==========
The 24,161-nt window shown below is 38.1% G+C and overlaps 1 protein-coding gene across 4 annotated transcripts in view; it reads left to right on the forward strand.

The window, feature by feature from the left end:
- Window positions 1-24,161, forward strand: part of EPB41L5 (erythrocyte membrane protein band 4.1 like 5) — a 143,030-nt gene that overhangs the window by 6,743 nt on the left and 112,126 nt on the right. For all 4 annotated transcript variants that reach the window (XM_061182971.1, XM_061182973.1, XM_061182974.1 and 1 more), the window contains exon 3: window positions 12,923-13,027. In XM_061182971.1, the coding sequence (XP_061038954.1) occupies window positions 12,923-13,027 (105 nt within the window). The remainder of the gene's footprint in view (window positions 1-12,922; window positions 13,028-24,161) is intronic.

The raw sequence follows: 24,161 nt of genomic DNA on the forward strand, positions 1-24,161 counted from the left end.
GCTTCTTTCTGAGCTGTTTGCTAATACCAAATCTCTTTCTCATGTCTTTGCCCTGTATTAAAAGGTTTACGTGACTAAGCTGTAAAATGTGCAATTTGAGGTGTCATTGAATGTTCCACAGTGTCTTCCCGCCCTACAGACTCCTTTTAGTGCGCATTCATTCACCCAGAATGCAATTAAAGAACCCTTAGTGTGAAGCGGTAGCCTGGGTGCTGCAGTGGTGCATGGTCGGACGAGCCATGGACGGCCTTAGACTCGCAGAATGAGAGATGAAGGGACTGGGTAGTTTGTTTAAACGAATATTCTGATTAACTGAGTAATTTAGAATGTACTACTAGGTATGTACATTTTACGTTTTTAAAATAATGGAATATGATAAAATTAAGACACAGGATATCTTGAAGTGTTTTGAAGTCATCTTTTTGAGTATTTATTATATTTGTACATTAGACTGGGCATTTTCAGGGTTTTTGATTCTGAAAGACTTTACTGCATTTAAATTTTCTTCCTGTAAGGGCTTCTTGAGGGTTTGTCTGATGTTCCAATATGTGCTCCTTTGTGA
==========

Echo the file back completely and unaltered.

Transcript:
The 24,161-nt window shown below is 38.1% G+C and overlaps 1 protein-coding gene across 4 annotated transcripts in view; it reads left to right on the forward strand.

The window, feature by feature from the left end:
- Window positions 1-24,161, forward strand: part of EPB41L5 (erythrocyte membrane protein band 4.1 like 5) — a 143,030-nt gene that overhangs the window by 6,743 nt on the left and 112,126 nt on the right. For all 4 annotated transcript variants that reach the window (XM_061182971.1, XM_061182973.1, XM_061182974.1 and 1 more), the window contains exon 3: window positions 12,923-13,027. In XM_061182971.1, the coding sequence (XP_061038954.1) occupies window positions 12,923-13,027 (105 nt within the window). The remainder of the gene's footprint in view (window positions 1-12,922; window positions 13,028-24,161) is intronic.

The raw sequence follows: 24,161 nt of genomic DNA on the forward strand, positions 1-24,161 counted from the left end.
GCTTCTTTCTGAGCTGTTTGCTAATACCAAATCTCTTTCTCATGTCTTTGCCCTGTATTAAAAGGTTTACGTGACTAAGCTGTAAAATGTGCAATTTGAGGTGTCATTGAATGTTCCACAGTGTCTTCCCGCCCTACAGACTCCTTTTAGTGCGCATTCATTCACCCAGAATGCAATTAAAGAACCCTTAGTGTGAAGCGGTAGCCTGGGTGCTGCAGTGGTGCATGGTCGGACGAGCCATGGACGGCCTTAGACTCGCAGAATGAGAGATGAAGGGACTGGGTAGTTTGTTTAAACGAATATTCTGATTAACTGAGTAATTTAGAATGTACTACTAGGTATGTACATTTTACGTTTTTAAAATAATGGAATATGATAAAATTAAGACACAGGATATCTTGAAGTGTTTTGAAGTCATCTTTTTGAGTATTTATTATATTTGTACATTAGACTGGGCATTTTCAGGGTTTTTGATTCTGAAAGACTTTACTGCATTTAAATTTTCTTCCTGTAAGGGCTTCTTGAGGGTTTGTCTGATGTTCCAATATGTGCTCCTTTGTGA